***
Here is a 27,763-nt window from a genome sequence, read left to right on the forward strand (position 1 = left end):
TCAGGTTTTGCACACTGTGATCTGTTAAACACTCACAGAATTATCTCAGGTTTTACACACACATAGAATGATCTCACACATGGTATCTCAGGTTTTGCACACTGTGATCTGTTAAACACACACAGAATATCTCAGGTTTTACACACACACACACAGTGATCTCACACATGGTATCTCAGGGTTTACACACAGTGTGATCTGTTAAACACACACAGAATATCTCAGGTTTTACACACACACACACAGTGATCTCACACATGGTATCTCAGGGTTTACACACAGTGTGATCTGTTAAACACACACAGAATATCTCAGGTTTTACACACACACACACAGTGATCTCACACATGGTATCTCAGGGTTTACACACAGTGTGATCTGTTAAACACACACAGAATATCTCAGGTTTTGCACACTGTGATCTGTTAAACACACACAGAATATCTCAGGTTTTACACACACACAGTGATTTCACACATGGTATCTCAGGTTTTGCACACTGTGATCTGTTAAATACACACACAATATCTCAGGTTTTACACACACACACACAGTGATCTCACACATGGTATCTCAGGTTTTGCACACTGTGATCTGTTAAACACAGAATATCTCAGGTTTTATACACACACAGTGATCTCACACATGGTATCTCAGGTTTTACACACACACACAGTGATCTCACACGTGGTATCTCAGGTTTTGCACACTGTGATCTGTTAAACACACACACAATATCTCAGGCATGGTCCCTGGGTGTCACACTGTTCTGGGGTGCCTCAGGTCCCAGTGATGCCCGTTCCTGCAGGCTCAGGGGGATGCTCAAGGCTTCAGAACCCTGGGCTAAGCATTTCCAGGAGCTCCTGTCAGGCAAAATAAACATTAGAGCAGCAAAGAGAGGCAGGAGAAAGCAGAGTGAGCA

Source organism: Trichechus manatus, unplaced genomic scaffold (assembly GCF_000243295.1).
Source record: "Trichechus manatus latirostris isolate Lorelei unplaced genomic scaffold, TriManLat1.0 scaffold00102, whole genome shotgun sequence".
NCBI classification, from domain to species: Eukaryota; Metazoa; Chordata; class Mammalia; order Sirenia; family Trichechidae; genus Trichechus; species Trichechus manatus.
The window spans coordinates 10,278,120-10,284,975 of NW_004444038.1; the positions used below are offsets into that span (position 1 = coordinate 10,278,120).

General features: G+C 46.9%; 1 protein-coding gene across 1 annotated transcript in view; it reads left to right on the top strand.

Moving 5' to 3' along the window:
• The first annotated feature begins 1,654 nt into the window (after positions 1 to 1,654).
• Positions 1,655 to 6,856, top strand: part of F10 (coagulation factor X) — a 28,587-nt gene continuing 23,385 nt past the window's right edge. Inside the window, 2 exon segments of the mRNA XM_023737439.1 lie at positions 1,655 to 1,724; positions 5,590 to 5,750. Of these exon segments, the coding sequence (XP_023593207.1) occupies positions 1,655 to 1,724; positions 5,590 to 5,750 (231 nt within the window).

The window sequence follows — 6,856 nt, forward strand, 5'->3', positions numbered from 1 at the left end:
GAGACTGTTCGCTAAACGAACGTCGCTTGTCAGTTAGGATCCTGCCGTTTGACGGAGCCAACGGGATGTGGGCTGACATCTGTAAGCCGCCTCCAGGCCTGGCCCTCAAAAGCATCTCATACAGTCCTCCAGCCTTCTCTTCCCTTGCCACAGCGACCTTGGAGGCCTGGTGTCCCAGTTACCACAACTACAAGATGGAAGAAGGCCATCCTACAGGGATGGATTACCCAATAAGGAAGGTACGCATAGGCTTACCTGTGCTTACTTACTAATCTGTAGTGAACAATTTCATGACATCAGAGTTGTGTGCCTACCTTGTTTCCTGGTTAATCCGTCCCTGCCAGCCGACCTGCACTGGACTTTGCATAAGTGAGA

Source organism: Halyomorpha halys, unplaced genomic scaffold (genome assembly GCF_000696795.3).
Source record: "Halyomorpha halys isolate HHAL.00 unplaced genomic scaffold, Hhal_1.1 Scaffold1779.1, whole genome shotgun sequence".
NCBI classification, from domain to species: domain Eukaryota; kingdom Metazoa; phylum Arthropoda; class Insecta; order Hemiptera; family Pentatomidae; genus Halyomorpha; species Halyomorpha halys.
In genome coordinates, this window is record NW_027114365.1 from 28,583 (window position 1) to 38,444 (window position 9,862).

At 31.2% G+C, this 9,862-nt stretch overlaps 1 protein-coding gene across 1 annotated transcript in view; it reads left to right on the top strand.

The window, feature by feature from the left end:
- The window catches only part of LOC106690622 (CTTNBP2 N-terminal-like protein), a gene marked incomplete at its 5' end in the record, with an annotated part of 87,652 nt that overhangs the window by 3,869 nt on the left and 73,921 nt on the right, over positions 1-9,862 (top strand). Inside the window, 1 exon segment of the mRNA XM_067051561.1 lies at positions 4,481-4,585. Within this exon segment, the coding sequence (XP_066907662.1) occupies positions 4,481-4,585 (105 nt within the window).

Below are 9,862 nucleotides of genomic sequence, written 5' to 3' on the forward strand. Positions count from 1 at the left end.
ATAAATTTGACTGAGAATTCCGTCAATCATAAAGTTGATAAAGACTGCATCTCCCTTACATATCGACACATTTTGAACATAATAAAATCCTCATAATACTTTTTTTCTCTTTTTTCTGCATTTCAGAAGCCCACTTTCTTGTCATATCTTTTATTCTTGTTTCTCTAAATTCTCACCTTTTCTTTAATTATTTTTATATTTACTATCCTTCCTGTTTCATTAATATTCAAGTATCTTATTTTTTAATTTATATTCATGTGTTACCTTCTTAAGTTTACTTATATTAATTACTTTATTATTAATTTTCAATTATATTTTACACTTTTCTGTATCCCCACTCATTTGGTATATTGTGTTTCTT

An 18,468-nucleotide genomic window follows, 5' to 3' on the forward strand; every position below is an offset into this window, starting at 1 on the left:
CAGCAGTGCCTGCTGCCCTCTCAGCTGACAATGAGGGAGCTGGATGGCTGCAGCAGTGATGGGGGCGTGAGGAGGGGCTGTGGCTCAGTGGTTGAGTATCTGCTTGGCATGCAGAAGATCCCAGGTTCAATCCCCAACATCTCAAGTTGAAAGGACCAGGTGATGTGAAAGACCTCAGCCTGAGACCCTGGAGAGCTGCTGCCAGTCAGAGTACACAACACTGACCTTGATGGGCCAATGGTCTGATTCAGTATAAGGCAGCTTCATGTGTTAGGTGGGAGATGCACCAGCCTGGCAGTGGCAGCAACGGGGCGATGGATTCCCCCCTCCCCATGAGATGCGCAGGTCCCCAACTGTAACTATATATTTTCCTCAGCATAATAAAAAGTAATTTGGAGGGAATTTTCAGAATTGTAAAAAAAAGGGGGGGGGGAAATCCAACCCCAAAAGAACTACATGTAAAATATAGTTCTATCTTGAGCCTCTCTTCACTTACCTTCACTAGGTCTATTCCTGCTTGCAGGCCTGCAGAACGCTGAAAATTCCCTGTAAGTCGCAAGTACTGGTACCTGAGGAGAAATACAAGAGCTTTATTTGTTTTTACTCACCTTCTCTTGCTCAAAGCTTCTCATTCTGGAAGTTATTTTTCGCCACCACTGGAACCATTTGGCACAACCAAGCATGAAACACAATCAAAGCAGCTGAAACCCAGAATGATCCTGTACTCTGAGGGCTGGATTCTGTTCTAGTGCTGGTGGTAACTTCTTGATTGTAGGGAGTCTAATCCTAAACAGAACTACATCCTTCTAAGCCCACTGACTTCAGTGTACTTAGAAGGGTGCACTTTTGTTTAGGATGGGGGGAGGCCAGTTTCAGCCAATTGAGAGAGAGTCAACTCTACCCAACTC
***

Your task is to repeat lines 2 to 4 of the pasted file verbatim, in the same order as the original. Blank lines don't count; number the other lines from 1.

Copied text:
TCAGGTTTTGCACACTGTGATCTGTTAAACACTCACAGAATTATCTCAGGTTTTACACACACATAGAATGATCTCACACATGGTATCTCAGGTTTTGCACACTGTGATCTGTTAAACACACACAGAATATCTCAGGTTTTACACACACACACACAGTGATCTCACACATGGTATCTCAGGGTTTACACACAGTGTGATCTGTTAAACACACACAGAATATCTCAGGTTTTACACACACACACACAGTGATCTCACACATGGTATCTCAGGGTTTACACACAGTGTGATCTGTTAAACACACACAGAATATCTCAGGTTTTACACACACACACACAGTGATCTCACACATGGTATCTCAGGGTTTACACACAGTGTGATCTGTTAAACACACACAGAATATCTCAGGTTTTGCACACTGTGATCTGTTAAACACACACAGAATATCTCAGGTTTTACACACACACAGTGATTTCACACATGGTATCTCAGGTTTTGCACACTGTGATCTGTTAAATACACACACAATATCTCAGGTTTTACACACACACACACAGTGATCTCACACATGGTATCTCAGGTTTTGCACACTGTGATCTGTTAAACACAGAATATCTCAGGTTTTATACACACACAGTGATCTCACACATGGTATCTCAGGTTTTACACACACACACAGTGATCTCACACGTGGTATCTCAGGTTTTGCACACTGTGATCTGTTAAACACACACACAATATCTCAGGCATGGTCCCTGGGTGTCACACTGTTCTGGGGTGCCTCAGGTCCCAGTGATGCCCGTTCCTGCAGGCTCAGGGGGATGCTCAAGGCTTCAGAACCCTGGGCTAAGCATTTCCAGGAGCTCCTGTCAGGCAAAATAAACATTAGAGCAGCAAAGAGAGGCAGGAGAAAGCAGAGTGAGCA

Source organism: Trichechus manatus, unplaced genomic scaffold (assembly GCF_000243295.1).
Source record: "Trichechus manatus latirostris isolate Lorelei unplaced genomic scaffold, TriManLat1.0 scaffold00102, whole genome shotgun sequence".